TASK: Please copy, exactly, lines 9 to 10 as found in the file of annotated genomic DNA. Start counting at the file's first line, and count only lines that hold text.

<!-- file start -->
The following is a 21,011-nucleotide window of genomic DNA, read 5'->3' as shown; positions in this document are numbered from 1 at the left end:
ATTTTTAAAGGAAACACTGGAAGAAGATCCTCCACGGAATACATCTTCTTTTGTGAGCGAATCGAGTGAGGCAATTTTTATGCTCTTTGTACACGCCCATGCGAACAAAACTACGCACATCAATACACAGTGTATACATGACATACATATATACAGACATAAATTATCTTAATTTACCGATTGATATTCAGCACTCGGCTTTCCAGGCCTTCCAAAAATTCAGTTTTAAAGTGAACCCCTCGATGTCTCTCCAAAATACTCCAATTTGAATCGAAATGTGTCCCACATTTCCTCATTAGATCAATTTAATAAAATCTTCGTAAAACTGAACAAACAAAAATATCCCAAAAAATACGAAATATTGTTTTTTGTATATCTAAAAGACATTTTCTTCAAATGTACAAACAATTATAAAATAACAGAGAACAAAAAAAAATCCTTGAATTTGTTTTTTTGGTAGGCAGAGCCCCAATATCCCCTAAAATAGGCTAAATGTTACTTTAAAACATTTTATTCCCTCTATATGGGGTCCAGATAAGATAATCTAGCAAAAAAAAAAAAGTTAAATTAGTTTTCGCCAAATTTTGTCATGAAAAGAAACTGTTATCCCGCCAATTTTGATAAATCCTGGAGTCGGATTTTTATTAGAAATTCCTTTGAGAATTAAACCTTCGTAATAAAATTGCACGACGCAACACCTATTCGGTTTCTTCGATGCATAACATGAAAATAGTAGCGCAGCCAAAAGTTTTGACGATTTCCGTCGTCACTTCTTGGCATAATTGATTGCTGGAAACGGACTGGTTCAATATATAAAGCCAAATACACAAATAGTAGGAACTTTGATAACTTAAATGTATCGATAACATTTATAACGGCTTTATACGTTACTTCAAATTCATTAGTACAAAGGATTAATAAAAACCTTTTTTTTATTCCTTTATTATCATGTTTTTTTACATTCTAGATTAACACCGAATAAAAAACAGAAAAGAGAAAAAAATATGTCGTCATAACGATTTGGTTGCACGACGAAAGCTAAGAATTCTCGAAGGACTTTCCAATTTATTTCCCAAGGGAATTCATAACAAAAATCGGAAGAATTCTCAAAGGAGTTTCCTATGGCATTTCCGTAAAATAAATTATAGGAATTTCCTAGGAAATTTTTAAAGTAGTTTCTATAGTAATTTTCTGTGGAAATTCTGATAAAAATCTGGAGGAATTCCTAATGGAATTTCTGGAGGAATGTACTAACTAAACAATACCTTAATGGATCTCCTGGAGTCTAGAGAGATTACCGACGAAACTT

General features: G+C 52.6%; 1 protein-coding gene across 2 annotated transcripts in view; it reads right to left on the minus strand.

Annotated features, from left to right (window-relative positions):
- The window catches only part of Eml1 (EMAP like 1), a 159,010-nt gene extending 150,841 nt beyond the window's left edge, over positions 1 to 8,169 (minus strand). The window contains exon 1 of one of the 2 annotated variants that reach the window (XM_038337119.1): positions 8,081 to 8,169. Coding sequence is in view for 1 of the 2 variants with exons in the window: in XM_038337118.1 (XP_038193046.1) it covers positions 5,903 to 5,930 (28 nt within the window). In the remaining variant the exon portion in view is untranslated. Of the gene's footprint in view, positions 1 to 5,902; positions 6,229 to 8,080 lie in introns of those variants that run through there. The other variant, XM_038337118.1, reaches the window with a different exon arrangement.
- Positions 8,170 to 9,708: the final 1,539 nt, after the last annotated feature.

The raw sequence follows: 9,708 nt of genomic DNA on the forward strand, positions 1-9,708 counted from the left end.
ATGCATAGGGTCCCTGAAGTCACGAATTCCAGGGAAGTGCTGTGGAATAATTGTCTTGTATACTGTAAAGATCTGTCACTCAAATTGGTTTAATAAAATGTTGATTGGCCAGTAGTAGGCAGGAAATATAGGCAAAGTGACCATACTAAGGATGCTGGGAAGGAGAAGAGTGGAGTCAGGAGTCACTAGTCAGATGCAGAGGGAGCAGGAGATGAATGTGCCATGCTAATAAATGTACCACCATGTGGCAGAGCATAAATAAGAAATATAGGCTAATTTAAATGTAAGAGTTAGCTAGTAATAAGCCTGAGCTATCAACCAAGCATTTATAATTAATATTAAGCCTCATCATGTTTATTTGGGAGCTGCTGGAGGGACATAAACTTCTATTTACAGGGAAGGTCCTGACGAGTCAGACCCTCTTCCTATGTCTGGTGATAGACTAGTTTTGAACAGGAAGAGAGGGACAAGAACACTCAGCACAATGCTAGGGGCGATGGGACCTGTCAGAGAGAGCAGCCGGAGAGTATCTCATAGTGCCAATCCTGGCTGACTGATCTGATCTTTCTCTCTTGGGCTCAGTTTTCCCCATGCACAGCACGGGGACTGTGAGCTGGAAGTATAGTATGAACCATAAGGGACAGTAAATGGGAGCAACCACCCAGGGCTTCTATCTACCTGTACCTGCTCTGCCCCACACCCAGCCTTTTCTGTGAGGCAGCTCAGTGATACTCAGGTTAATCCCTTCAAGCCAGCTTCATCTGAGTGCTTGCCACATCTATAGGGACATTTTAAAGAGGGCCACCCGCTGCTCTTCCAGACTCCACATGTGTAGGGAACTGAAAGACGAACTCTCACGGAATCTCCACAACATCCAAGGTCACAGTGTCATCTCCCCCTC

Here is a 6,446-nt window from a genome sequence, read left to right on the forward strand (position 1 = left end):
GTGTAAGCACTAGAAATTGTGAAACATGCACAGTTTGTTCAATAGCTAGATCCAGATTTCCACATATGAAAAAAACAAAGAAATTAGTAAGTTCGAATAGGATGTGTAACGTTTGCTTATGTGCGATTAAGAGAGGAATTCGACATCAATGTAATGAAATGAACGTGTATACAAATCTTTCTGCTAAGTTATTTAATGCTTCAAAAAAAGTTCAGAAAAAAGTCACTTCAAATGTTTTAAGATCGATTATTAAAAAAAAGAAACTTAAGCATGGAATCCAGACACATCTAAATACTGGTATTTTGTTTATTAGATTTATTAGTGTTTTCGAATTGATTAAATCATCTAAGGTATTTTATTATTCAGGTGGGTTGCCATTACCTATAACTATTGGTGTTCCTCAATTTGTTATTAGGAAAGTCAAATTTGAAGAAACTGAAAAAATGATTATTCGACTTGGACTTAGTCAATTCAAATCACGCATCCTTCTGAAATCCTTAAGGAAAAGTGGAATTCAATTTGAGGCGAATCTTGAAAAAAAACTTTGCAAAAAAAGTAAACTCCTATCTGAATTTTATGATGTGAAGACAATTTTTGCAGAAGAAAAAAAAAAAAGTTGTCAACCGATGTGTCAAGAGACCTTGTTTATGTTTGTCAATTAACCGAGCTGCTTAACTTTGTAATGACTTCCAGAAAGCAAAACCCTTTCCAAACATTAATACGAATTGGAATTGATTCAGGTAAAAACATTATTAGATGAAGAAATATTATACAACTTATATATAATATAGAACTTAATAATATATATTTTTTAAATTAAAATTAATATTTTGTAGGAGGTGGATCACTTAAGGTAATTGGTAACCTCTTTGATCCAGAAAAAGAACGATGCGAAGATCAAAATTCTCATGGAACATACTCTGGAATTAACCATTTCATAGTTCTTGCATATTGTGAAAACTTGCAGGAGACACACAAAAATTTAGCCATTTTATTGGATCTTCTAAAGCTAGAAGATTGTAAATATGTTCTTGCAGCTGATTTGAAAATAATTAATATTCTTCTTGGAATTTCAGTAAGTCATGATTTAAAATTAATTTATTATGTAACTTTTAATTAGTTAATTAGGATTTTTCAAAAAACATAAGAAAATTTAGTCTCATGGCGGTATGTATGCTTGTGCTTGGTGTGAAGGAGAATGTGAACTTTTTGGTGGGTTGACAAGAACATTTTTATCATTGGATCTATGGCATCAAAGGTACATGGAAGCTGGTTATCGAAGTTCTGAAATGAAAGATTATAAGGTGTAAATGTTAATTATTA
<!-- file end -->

Here is a 6,446-nt window from a genome sequence, read left to right on the forward strand (position 1 = left end):
GTGTAAGCACTAGAAATTGTGAAACATGCACAGTTTGTTCAATAGCTAGATCCAGATTTCCACATATGAAAAAAACAAAGAAATTAGTAAGTTCGAATAGGATGTGTAACGTTTGCTTATGTGCGATTAAGAGAGGAATTCGACATCAATGTAATGAAATGAACGTGTATACAAATCTTTCTGCTAAGTTATTTAATGCTTCAAAAAAAGTTCAGAAAAAAGTCACTTCAAATGTTTTAAGATCGATTATTAAAAAAAAGAAACTTAAGCATGGAATCCAGACACATCTAAATACTGGTATTTTGTTTATTAGATTTATTAGTGTTTTCGAATTGATTAAATCATCTAAGGTATTTTATTATTCAGGTGGGTTGCCATTACCTATAACTATTGGTGTTCCTCAATTTGTTATTAGGAAAGTCAAATTTGAAGAAACTGAAAAAATGATTATTCGACTTGGACTTAGTCAATTCAAATCACGCATCCTTCTGAAATCCTTAAGGAAAAGTGGAATTCAATTTGAGGCGAATCTTGAAAAAAAACTTTGCAAAAAAAGTAAACTCCTATCTGAATTTTATGATGTGAAGACAATTTTTGCAGAAGAAAAAAAAAAAAGTTGTCAACCGATGTGTCAAGAGACCTTGTTTATGTTTGTCAATTAACCGAGCTGCTTAACTTTGTAATGACTTCCAGAAAGCAAAACCCTTTCCAAACATTAATACGAATTGGAATTGATTCAGGTAAAAACATTATTAGATGAAGAAATATTATACAACTTATATATAATATAGAACTTAATAATATATATTTTTTAAATTAAAATTAATATTTTGTAGGAGGTGGATCACTTAAGGTAATTGGTAACCTCTTTGATCCAGAAAAAGAACGATGCGAAGATCAAAATTCTCATGGAACATACTCTGGAATTAACCATTTCATAGTTCTTGCATATTGTGAAAACTTGCAGGAGACACACAAAAATTTAGCCATTTTATTGGATCTTCTAAAGCTAGAAGATTGTAAATATGTTCTTGCAGCTGATTTGAAAATAATTAATATTCTTCTTGGAATTTCAGTAAGTCATGATTTAAAATTAATTTATTATGTAACTTTTAATTAGTTAATTAGGATTTTTCAAAAAACATAAGAAAATTTAGTCTCATGGCGGTATGTATGCTTGTGCTTGGTGTGAAGGAGAATGTGAACTTTTTGGTGGGTTGACAAGAACATTTTTATCATTGGATCTATGGCATCAAAGGTACATGGAAGCTGGTTATCGAAGTTCTGAAATGAAAGATTATAAGGTGTAAATGTTAATTATTA